There is a reason why The Open University is still going strong some 51 years after it was founded in 1969; it was created for the specific purpose of distance learning, and based all its principles on sound pedagogy to reach the learning objectives they set out.
Distance learning and online teaching and learning are nothing new in today’s technology rich society, so why is it proving such a challenge to find effective learning solutions in a world engulfed by physical confinement within the four walls of our homes? The answer is quite simply that there is a major difference between online learning and emergency remote teaching (ERT).
Online courses have been specifically designed to be delivered online, in a self-paced learning mode, to learners that have not and maybe never will meet the tutor delivering the course. The expectations of learners can only come from themselves as the medium of learning immersion; the more learners are prepared to put into a course, the more they will get out of it. They can be passive learners that ‘lurk’ in the background scrolling through the course forums and absenting from any synchronous interaction, or they may be active learners that actively contribute to threads in the forum and are keen to participate in live sessions held with the tutor and others on the course. The motivations for choosing a distance course could be due to geographical location or other work and/or family commitments, so online learning generally offers flexibility with very few timed or location commitments.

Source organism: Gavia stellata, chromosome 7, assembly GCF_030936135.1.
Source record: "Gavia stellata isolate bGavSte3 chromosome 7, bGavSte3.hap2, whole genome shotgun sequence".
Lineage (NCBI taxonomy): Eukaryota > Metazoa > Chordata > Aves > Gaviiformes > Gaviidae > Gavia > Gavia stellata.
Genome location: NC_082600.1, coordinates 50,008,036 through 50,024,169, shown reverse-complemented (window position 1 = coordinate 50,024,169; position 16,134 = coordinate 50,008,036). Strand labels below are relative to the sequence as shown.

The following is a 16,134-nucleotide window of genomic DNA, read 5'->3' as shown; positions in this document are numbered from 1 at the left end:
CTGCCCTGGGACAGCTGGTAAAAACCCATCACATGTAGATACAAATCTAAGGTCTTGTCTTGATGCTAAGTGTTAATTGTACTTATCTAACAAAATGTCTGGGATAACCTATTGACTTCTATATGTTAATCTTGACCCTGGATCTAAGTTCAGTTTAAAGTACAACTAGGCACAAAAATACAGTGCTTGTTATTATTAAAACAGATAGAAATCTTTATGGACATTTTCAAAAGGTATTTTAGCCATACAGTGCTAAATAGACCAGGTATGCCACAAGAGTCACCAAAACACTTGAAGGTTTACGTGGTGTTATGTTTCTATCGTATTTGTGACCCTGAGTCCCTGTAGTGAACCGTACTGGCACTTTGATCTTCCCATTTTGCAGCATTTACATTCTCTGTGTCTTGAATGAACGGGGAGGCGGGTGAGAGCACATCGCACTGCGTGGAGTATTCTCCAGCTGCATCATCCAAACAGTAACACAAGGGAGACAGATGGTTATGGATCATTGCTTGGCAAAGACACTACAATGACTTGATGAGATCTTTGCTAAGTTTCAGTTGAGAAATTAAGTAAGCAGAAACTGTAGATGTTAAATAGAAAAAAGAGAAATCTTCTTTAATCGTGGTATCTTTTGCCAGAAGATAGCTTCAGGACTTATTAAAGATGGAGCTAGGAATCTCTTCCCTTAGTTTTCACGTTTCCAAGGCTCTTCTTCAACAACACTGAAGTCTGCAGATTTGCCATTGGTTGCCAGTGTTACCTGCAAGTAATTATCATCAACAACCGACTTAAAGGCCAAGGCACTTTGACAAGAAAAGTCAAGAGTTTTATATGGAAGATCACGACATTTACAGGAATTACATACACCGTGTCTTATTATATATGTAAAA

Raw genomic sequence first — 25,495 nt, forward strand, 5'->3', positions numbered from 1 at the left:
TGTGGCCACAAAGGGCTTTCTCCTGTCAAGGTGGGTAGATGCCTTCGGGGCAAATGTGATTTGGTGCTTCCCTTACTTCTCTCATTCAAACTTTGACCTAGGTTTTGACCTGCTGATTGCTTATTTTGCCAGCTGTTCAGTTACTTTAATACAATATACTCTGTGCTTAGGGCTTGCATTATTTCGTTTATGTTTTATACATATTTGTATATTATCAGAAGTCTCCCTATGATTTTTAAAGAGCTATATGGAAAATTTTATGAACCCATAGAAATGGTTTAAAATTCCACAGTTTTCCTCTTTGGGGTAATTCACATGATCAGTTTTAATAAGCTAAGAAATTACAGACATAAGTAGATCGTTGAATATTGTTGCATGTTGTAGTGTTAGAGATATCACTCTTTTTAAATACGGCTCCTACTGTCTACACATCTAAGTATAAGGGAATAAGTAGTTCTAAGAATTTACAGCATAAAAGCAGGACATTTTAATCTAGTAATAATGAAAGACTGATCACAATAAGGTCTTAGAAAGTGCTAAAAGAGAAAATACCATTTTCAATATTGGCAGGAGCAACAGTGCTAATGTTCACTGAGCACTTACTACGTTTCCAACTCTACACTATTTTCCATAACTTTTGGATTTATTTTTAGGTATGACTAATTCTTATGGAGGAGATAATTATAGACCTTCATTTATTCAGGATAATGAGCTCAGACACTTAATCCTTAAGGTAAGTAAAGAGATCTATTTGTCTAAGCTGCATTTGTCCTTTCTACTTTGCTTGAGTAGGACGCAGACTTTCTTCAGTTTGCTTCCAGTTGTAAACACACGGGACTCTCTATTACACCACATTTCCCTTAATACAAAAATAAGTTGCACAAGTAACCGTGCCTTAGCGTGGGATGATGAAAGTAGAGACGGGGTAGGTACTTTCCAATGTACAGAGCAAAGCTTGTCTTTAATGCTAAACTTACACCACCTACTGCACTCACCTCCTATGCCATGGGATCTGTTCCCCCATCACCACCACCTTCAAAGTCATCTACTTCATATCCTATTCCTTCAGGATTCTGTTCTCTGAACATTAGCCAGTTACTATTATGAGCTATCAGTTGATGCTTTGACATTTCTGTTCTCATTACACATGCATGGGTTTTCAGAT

ERT refers to courses that have been developed for face-to-face instruction, however through force majeure, they have been transferred to online delivery. The intention is for the same content to be included and completed in the same time frame as it would with live delivery, and for the learning objectives to be met regardless of the change in medium of delivery. What I am hearing from colleagues, and experiencing myself, is that this is most definitely not the case, and I think this needs to be given consideration when re-designing courses for online delivery.
Often times, less is more, and in the case of the Covid-19 emergency remote teaching and learning contexts that many of us find ourselves in, the role of empathy and compassion for our learners is increasingly important. We are all suffering imposter syndrome, anxiety, social and family pressures that are debilitating our motivation, strength, self worth and productivity. So I think we need to lessen our expectations of our learners and offer more support. The 3 things that this global pandemic has taught me with respect to teaching and learning online are:
1: Increase the task completion time.
2: Don’t be disappointed if what was on the agenda is not completed.
3: Lower your expectations.
4: Take lots of breaks and reward yourself often.
Okay, I know I said 3, but number 4 is really important. While it pains me to admit this, we are not robots (yet) so we need to factor in the human side to this rather odd situation we are all living in.